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Hobbyist Game Developer Manifesto
by Soren Nowak on 01/06/10 05:47:00 am   Featured Blogs

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The following blog post, unless otherwise noted, was written by a member of Gamasutra’s community.
The thoughts and opinions expressed are those of the writer and not Gamasutra or its parent company.

 

Heavily inspired by Edmund McMillen's recent manifesto for independent game developers I set out to create a manifesto for beginners and hobbyist game developers who do not worry about creating art or the most innovative games. This list is mostly intended for those who dream of making their own game and will be proud to create a simple FPS or platform game.

1. Make a small game
Don't aim to make the next World of WarCraft. At least complete some small games before moving on to some of your grand ideas.

 

2. Be open about your game
Don't be shy about developing games as a hobby. Upload your game to a website as soon as the first playable version is ready and share the link with friends. If you have concept art then share that even earlier in the process. Create videos, take screenshots and release early demos for the world to see.
 

3. Let your game evolve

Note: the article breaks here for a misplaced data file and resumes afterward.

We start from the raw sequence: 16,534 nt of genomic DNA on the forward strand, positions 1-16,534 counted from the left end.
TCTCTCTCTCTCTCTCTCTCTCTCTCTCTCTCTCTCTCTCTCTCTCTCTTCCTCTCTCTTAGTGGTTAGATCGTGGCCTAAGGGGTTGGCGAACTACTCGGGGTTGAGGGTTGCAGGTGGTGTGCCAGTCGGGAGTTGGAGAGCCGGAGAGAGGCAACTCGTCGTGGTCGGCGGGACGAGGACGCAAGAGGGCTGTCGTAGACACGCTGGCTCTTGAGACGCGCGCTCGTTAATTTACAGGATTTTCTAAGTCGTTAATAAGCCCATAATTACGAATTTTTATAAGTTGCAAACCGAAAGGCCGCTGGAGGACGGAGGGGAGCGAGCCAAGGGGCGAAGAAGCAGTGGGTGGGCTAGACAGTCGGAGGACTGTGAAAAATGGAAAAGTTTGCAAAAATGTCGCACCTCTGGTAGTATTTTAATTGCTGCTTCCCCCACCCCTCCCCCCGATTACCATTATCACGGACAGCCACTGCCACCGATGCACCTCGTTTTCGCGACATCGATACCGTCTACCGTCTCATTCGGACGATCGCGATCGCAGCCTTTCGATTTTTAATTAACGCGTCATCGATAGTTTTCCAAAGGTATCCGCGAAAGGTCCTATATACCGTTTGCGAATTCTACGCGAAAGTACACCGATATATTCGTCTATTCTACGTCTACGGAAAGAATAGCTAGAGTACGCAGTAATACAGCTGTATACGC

Your game will never end up quite as you expected. If something does not work or feels annoying then change or remove it and maybe add something else to the game if it needs to be improved.
 

4. It is YOUR game
While input from friends can be useful don't forget that it is your time being spent developing it. If you love space themed games then set it in space. The target audience is probably you and it is really just a bonus if other people happen to like it.
 

5. Find help when you are stuck
Join communities and forums to find people who can help you when things get over your head. This can also lead you to a possible collaboration with someone who is talented in areas you are not.
 

6. Learn when creating your game
Game development allows you to learn a lot of things. Improve your skills in design, programming, graphics, sound, music and even creativity. Game development will naturally make you more creative.
 

7. Learn from other games
Play games that are comparable to what you are creating and draw inspiration from them without simply copying them. Even board games can be an inspiration. Improve their formula if possible or create something entirely new the world has never seen before.
 

8. Finish your game
Ten unfinished games will not make you half as proud as actually completing one game. Always strive to finish the game you are working on.
 
 

9. Give your game away
Free is the keyword here. Don't charge people for wanting to play your game and make it easy for them to share the game with their friends.
 
 

10. Have fun
Do it because you love it, you want to do it and because you have fun doing it.

 

Over time one will learn what works best so change the rules when they no longer work for you.

This article is also posted on my site: http://www.yourgamedesign.com/hobby-gamedev-manifesto


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